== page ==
According to the results of this study, the current college students show a good state in mental health. By using the sample set data of the mental health risk prediction model and modeling and processing it, we provide an important reference for the prevention and intervention of college students’ mental health problems. The data obtained from this research is singular, and sourced from a specific region with a limited sample size. As mental health depends on the environment, the representativeness of the sample may have specific limitations. Therefore, it is essential to enhance the model through prospective, multi-center studies with a sufficient sample size.

Research background

Mental health problems in college students have become the focus of academic and social attention. The main reason is that college students are facing many pressures and challenges, such as academic pressure, social pressure, career planning pressure, and so on. In addition, the rapid development of modern society and the competitive environment have also brought new challenges and threats to the mental health of college students. Therefore, the study of college students’ mental health has profound practical significance and theoretical value.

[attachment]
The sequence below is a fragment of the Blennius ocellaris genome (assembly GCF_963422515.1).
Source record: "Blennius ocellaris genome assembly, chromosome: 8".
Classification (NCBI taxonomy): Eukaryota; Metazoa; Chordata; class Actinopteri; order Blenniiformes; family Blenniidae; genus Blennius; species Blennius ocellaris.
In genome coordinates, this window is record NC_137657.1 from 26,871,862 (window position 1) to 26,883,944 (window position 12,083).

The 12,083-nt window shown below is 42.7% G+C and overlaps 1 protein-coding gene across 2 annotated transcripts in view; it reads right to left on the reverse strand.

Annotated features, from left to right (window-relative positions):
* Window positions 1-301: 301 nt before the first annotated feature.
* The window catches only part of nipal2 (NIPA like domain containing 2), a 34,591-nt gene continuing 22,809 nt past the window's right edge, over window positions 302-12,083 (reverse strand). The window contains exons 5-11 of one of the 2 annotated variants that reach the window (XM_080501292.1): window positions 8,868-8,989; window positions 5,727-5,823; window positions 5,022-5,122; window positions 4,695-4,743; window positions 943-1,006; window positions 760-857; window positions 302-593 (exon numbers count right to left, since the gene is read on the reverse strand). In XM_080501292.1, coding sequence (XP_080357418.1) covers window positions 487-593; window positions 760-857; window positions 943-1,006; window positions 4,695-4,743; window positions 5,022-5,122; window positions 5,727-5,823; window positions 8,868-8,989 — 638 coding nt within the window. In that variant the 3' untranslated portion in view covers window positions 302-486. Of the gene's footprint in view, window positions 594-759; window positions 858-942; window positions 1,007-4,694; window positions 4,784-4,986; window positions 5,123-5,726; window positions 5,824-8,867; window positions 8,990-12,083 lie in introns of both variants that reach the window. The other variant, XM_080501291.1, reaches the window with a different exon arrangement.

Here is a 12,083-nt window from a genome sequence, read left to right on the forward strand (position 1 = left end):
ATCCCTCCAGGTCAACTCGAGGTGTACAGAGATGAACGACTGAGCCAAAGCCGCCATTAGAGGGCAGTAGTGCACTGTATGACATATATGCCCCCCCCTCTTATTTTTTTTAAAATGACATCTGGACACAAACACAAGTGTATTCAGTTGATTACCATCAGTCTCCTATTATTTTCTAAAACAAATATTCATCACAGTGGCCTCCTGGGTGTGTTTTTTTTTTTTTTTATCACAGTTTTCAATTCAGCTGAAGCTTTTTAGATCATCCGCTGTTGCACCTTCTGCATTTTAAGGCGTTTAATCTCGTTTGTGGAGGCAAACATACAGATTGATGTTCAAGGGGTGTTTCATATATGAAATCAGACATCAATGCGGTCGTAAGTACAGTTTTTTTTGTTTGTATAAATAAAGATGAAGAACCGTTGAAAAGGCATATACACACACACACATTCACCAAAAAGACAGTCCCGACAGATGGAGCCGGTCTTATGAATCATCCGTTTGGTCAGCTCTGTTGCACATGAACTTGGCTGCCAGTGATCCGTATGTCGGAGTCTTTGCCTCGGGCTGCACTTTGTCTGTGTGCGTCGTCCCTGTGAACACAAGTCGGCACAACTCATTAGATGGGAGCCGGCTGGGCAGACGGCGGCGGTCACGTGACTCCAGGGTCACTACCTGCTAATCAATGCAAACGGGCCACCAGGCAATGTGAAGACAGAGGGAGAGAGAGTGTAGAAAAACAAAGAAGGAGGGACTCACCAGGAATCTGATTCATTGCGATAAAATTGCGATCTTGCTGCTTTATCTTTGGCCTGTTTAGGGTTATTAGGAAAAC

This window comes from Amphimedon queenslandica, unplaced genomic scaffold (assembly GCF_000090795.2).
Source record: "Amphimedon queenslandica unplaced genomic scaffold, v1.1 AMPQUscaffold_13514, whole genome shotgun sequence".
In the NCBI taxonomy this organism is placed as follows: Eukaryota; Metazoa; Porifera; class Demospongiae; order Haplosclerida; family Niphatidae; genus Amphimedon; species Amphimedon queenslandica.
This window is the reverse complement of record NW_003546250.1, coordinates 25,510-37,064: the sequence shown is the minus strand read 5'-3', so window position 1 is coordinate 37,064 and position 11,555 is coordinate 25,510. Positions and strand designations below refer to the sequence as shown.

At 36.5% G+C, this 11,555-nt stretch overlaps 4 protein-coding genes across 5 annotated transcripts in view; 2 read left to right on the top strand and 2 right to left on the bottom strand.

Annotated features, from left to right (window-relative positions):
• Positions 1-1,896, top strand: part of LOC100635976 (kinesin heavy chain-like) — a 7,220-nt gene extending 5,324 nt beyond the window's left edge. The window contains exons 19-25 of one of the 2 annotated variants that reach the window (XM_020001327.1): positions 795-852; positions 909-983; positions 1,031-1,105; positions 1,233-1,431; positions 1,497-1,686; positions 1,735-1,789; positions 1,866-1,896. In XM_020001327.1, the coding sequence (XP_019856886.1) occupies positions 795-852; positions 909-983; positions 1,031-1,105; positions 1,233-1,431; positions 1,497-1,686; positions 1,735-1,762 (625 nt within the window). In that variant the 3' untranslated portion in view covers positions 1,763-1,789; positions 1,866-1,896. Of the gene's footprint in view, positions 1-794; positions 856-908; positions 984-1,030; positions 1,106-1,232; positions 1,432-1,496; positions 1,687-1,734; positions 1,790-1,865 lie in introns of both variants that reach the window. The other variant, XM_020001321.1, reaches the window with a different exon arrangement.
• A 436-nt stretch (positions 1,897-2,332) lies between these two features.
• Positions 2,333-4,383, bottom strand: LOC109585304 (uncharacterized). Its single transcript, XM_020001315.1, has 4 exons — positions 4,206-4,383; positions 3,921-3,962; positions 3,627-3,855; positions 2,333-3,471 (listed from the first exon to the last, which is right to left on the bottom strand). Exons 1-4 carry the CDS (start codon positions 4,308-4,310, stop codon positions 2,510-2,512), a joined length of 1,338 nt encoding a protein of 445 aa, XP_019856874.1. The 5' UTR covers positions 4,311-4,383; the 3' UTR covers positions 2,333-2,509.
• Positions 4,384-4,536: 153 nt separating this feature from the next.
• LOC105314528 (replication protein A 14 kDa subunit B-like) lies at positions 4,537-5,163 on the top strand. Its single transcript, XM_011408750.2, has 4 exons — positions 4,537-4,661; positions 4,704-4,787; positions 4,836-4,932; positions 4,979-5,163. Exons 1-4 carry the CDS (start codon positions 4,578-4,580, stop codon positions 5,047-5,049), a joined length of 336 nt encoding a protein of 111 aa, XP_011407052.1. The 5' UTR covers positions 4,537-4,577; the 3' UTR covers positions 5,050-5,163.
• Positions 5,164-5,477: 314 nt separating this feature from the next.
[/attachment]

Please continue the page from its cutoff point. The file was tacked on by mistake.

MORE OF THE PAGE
Research motivation

With the increasing pressure and challenges faced by college students, their mental health problems are becoming more and more serious, and the detection rate is increasing yearly.

Research objectives

Research on the mental health status of current college students and the construction of a risk prediction model can not only help us to understand the mental health problems faced by college students more comprehensively, but also provide a valuable reference for prevention strategies. It can also identify and intervene in mental health problems at an earlier time point to avoid further deterioration of the problem. In addition, future research in this field can also explore the relationship between mental health status and college students’ learning, life, and interpersonal communication, and provide useful support for improving the overall quality and development of college students.